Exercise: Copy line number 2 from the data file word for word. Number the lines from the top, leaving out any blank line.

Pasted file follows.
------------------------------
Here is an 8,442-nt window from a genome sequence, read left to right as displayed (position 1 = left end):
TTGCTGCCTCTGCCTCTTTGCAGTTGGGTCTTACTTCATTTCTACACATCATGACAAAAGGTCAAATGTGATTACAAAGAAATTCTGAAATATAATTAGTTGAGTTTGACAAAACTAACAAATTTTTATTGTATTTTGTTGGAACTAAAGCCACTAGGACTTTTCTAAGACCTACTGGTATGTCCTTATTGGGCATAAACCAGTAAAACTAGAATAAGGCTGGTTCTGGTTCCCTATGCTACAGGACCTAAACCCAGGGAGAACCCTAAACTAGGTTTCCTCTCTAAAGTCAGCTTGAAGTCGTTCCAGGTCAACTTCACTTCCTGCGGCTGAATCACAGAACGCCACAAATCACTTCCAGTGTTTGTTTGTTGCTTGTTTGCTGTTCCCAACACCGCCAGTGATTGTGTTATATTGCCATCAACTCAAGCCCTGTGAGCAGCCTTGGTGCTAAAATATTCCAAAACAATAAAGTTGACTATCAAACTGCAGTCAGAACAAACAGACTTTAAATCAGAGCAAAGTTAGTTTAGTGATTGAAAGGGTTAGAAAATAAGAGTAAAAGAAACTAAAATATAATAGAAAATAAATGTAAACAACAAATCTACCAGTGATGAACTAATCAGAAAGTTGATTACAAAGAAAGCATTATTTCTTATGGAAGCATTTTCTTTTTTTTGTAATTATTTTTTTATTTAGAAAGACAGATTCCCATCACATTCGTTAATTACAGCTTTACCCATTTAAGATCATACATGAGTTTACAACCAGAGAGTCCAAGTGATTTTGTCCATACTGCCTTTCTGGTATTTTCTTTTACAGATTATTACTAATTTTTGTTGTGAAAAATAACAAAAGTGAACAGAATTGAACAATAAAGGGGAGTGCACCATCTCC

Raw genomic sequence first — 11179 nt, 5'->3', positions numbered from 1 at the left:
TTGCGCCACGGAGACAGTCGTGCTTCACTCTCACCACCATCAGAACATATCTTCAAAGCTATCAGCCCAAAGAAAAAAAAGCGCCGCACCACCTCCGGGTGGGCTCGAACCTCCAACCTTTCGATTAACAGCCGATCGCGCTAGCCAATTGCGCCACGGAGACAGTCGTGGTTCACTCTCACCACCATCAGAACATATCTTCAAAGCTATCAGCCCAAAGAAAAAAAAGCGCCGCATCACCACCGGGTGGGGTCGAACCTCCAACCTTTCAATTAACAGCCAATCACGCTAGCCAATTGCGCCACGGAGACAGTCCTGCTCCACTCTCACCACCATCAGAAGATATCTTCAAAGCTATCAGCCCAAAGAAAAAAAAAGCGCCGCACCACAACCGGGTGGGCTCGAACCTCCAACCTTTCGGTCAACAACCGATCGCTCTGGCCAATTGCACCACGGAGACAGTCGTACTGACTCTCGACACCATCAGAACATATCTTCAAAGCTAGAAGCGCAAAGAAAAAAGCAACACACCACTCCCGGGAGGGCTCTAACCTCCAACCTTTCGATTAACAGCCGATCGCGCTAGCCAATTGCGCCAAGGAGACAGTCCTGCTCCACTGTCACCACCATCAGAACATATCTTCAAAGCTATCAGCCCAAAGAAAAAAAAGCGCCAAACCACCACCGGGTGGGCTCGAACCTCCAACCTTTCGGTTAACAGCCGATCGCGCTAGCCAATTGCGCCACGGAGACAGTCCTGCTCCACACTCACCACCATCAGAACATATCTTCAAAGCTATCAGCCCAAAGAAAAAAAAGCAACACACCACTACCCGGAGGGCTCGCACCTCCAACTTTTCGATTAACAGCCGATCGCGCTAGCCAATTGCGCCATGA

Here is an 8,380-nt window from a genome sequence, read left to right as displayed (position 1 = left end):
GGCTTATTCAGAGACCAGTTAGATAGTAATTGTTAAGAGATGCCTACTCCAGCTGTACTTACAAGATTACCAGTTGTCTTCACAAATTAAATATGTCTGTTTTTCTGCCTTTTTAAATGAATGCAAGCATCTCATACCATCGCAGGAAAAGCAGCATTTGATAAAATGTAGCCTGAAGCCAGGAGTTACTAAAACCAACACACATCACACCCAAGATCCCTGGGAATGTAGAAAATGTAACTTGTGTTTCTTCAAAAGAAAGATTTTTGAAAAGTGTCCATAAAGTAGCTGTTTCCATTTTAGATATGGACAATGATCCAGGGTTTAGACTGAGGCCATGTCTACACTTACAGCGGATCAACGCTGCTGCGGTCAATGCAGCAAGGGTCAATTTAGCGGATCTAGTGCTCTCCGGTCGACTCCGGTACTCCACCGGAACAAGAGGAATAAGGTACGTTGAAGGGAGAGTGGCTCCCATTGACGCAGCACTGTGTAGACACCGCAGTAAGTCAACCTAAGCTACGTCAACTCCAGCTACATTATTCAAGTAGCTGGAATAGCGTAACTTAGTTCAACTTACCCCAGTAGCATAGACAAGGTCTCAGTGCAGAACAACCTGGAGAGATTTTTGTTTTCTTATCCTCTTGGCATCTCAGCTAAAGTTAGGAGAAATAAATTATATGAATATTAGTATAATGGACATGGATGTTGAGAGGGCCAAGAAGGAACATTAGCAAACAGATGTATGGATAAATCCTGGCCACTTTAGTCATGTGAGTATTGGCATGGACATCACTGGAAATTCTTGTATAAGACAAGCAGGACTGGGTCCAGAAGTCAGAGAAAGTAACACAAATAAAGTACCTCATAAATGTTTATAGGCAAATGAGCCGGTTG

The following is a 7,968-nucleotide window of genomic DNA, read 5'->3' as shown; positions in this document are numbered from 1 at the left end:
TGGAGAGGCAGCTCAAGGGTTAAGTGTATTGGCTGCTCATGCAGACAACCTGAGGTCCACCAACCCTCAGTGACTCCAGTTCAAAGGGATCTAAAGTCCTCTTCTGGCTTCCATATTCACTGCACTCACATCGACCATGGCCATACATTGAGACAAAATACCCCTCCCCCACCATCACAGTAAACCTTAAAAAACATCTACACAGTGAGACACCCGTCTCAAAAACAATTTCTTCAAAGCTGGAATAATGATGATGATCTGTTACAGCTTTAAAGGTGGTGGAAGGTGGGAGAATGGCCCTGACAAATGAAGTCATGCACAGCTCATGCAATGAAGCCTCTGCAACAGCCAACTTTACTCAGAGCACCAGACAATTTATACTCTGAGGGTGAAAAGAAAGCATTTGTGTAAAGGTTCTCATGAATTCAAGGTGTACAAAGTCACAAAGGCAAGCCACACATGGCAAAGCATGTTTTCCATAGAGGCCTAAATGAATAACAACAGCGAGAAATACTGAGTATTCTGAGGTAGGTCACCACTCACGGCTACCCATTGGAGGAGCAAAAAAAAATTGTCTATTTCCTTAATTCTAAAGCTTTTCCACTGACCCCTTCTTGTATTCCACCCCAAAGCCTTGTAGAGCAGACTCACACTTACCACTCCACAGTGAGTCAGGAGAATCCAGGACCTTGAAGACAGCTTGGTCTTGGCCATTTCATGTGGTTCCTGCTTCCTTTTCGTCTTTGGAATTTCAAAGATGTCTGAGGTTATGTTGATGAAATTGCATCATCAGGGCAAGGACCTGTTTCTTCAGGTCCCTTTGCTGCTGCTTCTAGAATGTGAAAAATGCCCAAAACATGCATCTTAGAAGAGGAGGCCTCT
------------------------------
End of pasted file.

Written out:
TTGCTGCCTCTGCCTCTTTGCAGTTGGGTCTTACTTCATTTCTACACATCATGACAAAAGGTCAAATGTGATTACAAAGAAATTCTGAAATATAATTAGTTGAGTTTGACAAAACTAACAAATTTTTATTGTATTTTGTTGGAACTAAAGCCACTAGGACTTTTCTAAGACCTACTGGTATGTCCTTATTGGGCATAAACCAGTAAAACTAGAATAAGGCTGGTTCTGGTTCCCTATGCTACAGGACCTAAACCCAGGGAGAACCCTAAACTAGGTTTCCTCTCTAAAGTCAGCTTGAAGTCGTTCCAGGTCAACTTCACTTCCTGCGGCTGAATCACAGAACGCCACAAATCACTTCCAGTGTTTGTTTGTTGCTTGTTTGCTGTTCCCAACACCGCCAGTGATTGTGTTATATTGCCATCAACTCAAGCCCTGTGAGCAGCCTTGGTGCTAAAATATTCCAAAACAATAAAGTTGACTATCAAACTGCAGTCAGAACAAACAGACTTTAAATCAGAGCAAAGTTAGTTTAGTGATTGAAAGGGTTAGAAAATAAGAGTAAAAGAAACTAAAATATAATAGAAAATAAATGTAAACAACAAATCTACCAGTGATGAACTAATCAGAAAGTTGATTACAAAGAAAGCATTATTTCTTATGGAAGCATTTTCTTTTTTTTGTAATTATTTTTTTATTTAGAAAGACAGATTCCCATCACATTCGTTAATTACAGCTTTACCCATTTAAGATCATACATGAGTTTACAACCAGAGAGTCCAAGTGATTTTGTCCATACTGCCTTTCTGGTATTTTCTTTTACAGATTATTACTAATTTTTGTTGTGAAAAATAACAAAAGTGAACAGAATTGAACAATAAAGGGGAGTGCACCATCTCC